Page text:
Nina's Stillwater Calendar

Monday, August 20


We went on a rafting trip near Glacier. The boys went on a raft and I took an inflatable kayak. Complete with a white helmet that looks like the kind of thing you'd put on a hospital patient that couldn't help knocking his head into things. Yeah, I looked chic. Anyway, there were three other people on inflatable kayaks: two teenage boys in a tandem and their dad on his own. If you've never been in an inflatable kayak, it isn't hard. I mean, on rapids maybe it is easy to flip, but on calm water it is nearly impossible. You just paddle sort of awkwardly in the direction you want to go (there is no keel, so nothing to keep you going nice and straight). And you can run into rocks. You just bounce off, so no harm done. Anyway, I ran into a rock. I didn't mind. And I hit a few shallow spots that took me about 10 seconds to get out of. I did all this by the end of the first rapid. While I was still figuring it out. The teenage boys thought that this was ample evidence of the old lady's (that'd be me) incompetence in the fine art of inflatable kayaking. They insisted that if they kept letting me go first, I'd get stuck or tip over and then they'd come along and hit me and flip over into the very cold water and it'd be all my fault (note, they weren't particularly worried about the damage the collision might do to me). So I let them go first. And then their dad who was insanely slow. And then me. That is, I let everyone else go first until the boys got marooned up on a rock during a rapid and had to be rescued. And their dad flipped his kayak and had to be rescued. After that, I started going first. As it happened, Scott and Chris were in the safety raft. So they rescued the cocky little boys and their dad. When it came to the dad, as their raft came floating by, Scott flipped the kayak, Chris picked the guy up by his life jacket and tossed him in, and a guy behind them in the raft tossed in the paddle after him. He was a little dazed to find himself back in his kayak so suddenly. I am sure by the time I am 50, this story will have become embellished with heroic efforts on Scott's and Chris's parts to save an unconscious man from drowning in Class V rapids. For the present, these rapids were still Class II, at best. And the guy was sputtering and annoyed, but nowhere close to drowning. Anyway, at this point I started taking rapids first so as to more easily avoid hitting idiotic male creatures in my way. I kept that up for awhile until I realized that the idiotic male creatures now considered me somebody-worth-talking-to. Or perhaps it was just that I was the only other one that could talk to. Either way, the boys told me how cold the water was (note: we were all in wet suits and they even had booties) and the dad complained about how tiring it was to paddle. Admittedly, there were a few times the wind was against us and it was kind of hard work. But more important than that, I had taken a pain killer that morning that had worn off halfway into the float trip and I spent the last hour or so of the trip with rather painful cramps. And this guy is complaining about his arms? Like I am going to sympathize. Finally I started hanging further and further back just to be alone. Eventually I was hanging out by the safety raft. Where Scott was discussing my life insurance policy with an entire raft of strangers. Hmmm...maybe next time I shouldn't let him adjust my very chic helmet.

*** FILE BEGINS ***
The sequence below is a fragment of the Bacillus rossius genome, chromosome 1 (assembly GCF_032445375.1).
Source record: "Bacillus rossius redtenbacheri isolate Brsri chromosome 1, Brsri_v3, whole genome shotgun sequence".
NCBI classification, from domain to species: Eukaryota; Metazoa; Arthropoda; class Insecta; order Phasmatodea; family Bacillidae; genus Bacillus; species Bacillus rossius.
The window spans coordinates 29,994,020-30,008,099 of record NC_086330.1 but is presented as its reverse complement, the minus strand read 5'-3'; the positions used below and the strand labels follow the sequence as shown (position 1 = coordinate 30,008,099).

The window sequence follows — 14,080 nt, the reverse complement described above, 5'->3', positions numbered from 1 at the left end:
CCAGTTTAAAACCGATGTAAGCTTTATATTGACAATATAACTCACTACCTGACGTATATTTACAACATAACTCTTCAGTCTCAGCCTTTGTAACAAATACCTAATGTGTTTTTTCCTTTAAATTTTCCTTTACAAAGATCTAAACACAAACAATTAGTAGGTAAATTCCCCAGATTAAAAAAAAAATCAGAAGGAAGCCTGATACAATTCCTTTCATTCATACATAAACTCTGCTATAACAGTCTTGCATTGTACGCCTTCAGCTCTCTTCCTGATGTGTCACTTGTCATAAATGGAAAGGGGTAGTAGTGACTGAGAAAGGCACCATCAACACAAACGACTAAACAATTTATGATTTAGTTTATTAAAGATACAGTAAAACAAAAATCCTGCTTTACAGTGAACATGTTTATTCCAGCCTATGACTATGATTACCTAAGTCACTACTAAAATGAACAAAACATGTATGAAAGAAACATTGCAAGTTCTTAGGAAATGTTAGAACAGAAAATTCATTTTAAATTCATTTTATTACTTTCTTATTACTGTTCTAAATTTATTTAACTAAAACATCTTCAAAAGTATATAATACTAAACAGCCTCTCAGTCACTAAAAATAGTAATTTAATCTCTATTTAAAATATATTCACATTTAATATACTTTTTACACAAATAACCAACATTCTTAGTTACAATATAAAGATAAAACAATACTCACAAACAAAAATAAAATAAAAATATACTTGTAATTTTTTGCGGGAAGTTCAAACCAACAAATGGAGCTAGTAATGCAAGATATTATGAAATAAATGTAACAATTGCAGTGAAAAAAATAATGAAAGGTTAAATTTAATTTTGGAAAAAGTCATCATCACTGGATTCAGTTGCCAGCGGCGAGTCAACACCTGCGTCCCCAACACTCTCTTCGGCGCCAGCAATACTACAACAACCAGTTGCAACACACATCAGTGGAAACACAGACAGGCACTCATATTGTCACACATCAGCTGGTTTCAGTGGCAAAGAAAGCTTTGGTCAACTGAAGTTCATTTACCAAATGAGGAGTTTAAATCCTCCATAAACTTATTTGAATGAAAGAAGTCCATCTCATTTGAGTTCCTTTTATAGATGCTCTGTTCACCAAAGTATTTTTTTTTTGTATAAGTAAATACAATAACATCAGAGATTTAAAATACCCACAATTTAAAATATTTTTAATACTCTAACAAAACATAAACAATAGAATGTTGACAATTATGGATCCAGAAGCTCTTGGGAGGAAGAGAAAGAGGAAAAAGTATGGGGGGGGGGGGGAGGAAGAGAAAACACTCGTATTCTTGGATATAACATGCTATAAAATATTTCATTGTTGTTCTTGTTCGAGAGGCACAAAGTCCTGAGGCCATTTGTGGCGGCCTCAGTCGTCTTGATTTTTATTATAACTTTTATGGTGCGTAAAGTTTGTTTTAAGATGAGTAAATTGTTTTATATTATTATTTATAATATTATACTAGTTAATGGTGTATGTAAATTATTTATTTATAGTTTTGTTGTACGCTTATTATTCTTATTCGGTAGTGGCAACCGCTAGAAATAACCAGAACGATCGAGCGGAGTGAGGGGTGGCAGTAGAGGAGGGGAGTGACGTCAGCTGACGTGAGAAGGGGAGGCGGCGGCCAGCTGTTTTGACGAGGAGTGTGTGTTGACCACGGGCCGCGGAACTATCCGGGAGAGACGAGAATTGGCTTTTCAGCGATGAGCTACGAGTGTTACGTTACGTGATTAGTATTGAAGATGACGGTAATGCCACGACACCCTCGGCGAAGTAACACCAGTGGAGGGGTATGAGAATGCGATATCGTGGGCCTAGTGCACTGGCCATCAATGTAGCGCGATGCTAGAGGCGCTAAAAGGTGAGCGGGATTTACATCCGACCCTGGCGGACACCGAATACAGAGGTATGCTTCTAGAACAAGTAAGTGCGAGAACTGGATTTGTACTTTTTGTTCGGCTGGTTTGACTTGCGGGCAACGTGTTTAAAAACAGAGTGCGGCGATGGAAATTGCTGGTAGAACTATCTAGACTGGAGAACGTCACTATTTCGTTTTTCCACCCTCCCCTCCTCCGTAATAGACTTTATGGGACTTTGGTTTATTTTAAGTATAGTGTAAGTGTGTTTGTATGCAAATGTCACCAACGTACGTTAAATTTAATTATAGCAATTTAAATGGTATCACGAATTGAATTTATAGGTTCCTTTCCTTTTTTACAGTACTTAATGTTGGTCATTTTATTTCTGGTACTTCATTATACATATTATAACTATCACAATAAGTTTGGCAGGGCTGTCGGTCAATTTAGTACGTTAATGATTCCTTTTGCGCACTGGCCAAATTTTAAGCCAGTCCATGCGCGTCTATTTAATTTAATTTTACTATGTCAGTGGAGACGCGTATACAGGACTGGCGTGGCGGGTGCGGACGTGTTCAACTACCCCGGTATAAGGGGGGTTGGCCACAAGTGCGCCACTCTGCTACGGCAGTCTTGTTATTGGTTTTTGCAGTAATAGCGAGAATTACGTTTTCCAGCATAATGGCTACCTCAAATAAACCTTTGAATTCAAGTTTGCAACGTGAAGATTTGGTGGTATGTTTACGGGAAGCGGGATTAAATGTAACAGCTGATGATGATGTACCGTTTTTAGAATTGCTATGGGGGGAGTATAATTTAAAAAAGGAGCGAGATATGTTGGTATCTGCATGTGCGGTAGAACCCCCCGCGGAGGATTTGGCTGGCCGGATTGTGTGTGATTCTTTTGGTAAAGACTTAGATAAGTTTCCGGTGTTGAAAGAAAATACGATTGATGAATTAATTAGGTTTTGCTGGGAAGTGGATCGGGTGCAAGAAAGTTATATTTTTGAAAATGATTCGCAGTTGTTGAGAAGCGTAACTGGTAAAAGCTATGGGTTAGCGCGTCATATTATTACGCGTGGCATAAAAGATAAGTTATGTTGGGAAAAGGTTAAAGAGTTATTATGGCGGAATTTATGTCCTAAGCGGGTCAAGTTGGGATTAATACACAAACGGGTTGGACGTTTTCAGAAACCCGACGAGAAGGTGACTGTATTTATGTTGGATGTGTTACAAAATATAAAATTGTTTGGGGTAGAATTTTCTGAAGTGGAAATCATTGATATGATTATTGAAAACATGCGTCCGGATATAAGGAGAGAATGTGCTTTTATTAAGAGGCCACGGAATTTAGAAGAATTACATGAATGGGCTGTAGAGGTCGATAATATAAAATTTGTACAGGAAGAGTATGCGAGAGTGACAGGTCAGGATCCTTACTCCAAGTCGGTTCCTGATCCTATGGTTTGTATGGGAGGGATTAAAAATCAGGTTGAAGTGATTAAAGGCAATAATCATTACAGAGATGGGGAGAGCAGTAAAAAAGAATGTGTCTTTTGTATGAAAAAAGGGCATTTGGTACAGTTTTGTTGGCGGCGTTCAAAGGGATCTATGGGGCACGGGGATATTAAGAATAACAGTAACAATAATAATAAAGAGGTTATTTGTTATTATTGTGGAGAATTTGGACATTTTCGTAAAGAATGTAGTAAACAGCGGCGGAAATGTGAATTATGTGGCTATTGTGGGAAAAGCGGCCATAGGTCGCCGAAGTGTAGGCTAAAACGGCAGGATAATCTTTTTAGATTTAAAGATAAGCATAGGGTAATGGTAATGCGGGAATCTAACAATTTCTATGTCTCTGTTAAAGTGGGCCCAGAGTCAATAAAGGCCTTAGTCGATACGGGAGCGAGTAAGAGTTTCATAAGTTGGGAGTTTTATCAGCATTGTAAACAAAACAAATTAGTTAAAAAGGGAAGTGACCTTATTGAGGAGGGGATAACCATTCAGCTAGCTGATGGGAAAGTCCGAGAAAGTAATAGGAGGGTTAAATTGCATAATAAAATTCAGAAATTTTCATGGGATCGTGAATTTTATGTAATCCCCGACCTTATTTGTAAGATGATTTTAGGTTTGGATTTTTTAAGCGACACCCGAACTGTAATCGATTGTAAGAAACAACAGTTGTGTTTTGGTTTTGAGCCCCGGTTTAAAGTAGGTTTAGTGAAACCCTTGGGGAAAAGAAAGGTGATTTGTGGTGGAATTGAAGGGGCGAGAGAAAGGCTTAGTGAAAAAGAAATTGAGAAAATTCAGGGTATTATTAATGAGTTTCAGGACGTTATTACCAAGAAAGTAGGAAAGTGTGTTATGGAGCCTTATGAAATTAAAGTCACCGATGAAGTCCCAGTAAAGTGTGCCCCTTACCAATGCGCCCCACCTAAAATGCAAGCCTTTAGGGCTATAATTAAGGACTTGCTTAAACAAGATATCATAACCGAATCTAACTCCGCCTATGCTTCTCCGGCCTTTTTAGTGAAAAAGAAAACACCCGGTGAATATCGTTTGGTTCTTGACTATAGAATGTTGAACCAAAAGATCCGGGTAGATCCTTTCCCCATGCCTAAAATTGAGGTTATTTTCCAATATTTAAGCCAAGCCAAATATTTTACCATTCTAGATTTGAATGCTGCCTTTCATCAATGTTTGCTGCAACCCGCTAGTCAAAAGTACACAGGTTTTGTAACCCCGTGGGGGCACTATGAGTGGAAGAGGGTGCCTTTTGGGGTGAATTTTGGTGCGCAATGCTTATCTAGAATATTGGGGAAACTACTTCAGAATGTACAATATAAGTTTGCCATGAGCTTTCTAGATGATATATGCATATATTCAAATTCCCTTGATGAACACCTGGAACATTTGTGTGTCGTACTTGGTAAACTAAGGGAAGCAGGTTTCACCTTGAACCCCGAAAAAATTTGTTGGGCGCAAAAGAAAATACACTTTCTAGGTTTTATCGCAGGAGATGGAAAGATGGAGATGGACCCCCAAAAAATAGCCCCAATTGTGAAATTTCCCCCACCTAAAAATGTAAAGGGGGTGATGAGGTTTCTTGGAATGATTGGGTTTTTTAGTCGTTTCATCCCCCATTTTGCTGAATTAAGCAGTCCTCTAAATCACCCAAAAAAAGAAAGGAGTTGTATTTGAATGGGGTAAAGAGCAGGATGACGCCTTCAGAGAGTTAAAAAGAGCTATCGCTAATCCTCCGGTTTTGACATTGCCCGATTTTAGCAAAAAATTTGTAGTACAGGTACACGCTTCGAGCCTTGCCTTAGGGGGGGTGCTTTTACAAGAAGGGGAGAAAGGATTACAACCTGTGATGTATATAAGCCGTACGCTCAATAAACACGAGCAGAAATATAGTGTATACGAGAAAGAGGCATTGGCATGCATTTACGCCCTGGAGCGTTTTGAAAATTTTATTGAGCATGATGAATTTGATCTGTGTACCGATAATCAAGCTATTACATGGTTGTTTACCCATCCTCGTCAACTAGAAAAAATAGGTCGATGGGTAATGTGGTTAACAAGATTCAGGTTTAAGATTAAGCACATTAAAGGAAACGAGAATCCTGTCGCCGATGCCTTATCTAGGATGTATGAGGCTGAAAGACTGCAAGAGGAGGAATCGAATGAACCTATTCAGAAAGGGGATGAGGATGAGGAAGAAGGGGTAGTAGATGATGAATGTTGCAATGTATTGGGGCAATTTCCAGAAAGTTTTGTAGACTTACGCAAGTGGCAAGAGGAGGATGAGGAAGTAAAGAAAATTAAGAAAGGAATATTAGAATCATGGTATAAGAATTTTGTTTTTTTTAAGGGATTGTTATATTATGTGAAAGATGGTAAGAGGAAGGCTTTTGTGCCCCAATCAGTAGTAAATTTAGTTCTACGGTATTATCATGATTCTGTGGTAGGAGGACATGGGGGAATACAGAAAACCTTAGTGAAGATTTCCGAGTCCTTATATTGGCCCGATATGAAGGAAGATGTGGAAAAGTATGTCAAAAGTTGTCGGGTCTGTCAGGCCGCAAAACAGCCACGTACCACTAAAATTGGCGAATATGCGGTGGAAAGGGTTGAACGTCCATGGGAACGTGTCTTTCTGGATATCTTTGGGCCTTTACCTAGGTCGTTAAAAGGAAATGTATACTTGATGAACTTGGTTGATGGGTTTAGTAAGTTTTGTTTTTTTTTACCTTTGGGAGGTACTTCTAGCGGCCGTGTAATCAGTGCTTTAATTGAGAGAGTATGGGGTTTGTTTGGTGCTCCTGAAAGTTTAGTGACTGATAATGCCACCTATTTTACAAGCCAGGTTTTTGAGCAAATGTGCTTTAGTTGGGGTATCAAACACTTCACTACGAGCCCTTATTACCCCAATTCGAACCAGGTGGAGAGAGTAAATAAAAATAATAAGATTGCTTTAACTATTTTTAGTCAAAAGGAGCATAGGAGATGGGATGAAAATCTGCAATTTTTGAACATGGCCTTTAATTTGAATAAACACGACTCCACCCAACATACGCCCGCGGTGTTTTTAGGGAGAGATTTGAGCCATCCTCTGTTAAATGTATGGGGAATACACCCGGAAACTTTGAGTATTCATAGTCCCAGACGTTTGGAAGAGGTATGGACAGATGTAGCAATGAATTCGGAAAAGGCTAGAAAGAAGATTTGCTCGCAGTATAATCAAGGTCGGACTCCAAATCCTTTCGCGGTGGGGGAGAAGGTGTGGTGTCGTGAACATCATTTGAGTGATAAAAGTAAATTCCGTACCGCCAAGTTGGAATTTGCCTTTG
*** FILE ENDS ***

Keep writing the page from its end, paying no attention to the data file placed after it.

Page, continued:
1 comment:

Jill said...

Uh-oh, discussing your insurance policy probably isn't a good time, perhaps YOU should be in the safety boat.